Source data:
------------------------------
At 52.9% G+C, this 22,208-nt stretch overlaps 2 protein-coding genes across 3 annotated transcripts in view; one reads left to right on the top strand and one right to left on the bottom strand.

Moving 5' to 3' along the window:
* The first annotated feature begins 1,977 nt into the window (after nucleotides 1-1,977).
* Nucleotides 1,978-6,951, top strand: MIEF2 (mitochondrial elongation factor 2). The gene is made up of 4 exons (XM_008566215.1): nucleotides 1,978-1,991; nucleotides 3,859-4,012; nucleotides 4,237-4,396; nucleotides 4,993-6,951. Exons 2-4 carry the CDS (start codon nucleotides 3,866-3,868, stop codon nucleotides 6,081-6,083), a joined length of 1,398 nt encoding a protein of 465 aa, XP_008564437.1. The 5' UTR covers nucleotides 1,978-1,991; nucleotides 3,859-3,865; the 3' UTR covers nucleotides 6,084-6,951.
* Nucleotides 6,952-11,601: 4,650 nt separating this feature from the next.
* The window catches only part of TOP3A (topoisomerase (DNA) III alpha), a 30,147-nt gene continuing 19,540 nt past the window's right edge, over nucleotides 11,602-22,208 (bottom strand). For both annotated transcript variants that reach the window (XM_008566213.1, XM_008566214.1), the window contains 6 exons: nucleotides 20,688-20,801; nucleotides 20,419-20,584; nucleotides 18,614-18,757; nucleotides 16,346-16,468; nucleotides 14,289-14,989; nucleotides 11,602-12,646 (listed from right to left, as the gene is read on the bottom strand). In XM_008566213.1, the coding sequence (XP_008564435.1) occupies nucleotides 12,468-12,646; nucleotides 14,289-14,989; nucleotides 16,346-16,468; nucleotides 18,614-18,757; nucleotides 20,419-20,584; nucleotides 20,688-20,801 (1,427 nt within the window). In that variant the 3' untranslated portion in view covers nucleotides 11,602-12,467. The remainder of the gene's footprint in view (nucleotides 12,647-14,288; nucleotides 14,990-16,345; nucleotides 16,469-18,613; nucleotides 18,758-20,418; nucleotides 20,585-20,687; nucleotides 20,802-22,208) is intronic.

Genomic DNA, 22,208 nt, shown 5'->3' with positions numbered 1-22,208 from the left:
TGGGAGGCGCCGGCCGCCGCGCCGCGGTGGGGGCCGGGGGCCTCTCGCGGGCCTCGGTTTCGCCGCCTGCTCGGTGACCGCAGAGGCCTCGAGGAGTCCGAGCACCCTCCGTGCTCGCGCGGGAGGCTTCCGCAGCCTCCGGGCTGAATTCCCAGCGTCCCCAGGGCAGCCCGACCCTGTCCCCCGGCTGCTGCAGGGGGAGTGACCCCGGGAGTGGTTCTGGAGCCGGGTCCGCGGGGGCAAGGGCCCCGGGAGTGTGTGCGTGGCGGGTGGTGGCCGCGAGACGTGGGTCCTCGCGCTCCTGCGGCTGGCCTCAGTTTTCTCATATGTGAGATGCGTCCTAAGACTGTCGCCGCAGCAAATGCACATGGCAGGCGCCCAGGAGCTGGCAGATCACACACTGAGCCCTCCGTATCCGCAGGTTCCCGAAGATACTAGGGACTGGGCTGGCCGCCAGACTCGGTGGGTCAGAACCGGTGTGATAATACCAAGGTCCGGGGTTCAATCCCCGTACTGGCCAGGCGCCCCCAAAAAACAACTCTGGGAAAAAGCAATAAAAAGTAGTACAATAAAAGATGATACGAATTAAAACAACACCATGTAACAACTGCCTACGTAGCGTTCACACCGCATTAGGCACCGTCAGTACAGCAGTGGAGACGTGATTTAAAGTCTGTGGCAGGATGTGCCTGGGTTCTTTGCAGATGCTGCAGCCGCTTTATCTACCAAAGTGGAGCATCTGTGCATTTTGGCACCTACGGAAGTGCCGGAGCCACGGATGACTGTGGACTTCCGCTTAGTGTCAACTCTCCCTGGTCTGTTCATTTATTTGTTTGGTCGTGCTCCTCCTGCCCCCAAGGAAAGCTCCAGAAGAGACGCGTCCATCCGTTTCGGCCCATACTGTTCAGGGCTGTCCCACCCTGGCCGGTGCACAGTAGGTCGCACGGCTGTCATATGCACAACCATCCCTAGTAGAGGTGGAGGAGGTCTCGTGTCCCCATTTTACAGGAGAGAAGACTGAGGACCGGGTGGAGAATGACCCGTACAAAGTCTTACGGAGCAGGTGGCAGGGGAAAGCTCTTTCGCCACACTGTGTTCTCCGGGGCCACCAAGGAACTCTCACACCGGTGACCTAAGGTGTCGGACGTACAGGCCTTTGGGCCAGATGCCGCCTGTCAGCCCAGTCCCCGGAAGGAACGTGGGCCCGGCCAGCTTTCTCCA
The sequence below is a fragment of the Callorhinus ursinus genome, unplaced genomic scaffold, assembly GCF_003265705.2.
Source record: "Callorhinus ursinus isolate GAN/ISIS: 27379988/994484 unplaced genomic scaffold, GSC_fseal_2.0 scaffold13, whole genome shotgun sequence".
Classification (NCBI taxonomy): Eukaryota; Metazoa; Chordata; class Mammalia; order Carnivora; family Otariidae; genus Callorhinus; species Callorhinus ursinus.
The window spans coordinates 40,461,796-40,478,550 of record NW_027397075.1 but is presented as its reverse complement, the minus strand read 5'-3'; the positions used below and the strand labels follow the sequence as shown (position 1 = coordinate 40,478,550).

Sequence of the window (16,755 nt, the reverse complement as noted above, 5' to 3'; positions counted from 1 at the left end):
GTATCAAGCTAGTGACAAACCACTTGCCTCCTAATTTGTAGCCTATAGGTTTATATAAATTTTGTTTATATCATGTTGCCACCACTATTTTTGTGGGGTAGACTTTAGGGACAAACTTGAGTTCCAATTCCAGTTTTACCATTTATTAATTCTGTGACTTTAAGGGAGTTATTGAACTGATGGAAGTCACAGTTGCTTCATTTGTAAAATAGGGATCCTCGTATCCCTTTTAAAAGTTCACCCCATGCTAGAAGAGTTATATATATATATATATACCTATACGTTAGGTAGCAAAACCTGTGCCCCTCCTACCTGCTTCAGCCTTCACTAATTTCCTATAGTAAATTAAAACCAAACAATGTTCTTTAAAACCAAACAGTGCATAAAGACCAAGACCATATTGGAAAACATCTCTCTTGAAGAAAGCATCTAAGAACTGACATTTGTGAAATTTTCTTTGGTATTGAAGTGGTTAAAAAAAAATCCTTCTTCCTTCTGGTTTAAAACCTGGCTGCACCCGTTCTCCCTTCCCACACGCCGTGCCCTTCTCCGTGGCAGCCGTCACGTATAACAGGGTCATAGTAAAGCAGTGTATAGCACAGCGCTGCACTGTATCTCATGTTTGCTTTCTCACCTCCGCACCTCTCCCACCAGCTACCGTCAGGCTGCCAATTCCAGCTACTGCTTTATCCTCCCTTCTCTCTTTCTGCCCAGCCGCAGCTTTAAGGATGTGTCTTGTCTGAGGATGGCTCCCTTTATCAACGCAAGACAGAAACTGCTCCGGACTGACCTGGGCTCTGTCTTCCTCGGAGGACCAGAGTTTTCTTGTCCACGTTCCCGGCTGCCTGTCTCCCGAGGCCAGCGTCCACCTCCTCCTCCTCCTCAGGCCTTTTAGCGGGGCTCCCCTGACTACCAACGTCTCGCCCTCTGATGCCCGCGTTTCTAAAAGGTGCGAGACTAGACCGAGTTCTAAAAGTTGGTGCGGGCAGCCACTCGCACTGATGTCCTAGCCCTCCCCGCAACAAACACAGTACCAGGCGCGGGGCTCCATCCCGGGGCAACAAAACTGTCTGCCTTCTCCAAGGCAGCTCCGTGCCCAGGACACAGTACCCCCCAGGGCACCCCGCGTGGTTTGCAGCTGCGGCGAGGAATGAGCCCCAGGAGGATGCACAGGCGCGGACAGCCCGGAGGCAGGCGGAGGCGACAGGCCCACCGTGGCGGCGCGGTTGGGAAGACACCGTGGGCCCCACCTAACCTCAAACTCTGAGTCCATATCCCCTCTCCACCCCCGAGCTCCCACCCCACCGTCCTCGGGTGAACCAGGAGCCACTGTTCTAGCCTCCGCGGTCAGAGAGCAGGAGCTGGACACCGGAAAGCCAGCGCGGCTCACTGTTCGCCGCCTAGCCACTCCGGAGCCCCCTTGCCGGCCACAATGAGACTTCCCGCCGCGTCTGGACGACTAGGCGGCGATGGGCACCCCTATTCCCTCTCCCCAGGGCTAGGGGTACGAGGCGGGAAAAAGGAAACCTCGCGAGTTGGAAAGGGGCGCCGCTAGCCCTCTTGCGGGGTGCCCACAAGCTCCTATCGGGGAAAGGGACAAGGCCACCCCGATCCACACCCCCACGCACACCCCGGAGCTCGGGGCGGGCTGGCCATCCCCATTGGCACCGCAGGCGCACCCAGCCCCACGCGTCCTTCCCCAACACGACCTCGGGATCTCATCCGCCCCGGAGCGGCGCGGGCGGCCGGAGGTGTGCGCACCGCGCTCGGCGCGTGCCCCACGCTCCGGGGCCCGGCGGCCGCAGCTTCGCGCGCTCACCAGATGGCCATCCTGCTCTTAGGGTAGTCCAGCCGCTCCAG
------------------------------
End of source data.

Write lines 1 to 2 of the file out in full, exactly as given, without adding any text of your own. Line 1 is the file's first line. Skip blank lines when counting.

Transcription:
At 52.9% G+C, this 22,208-nt stretch overlaps 2 protein-coding genes across 3 annotated transcripts in view; one reads left to right on the top strand and one right to left on the bottom strand.

Moving 5' to 3' along the window: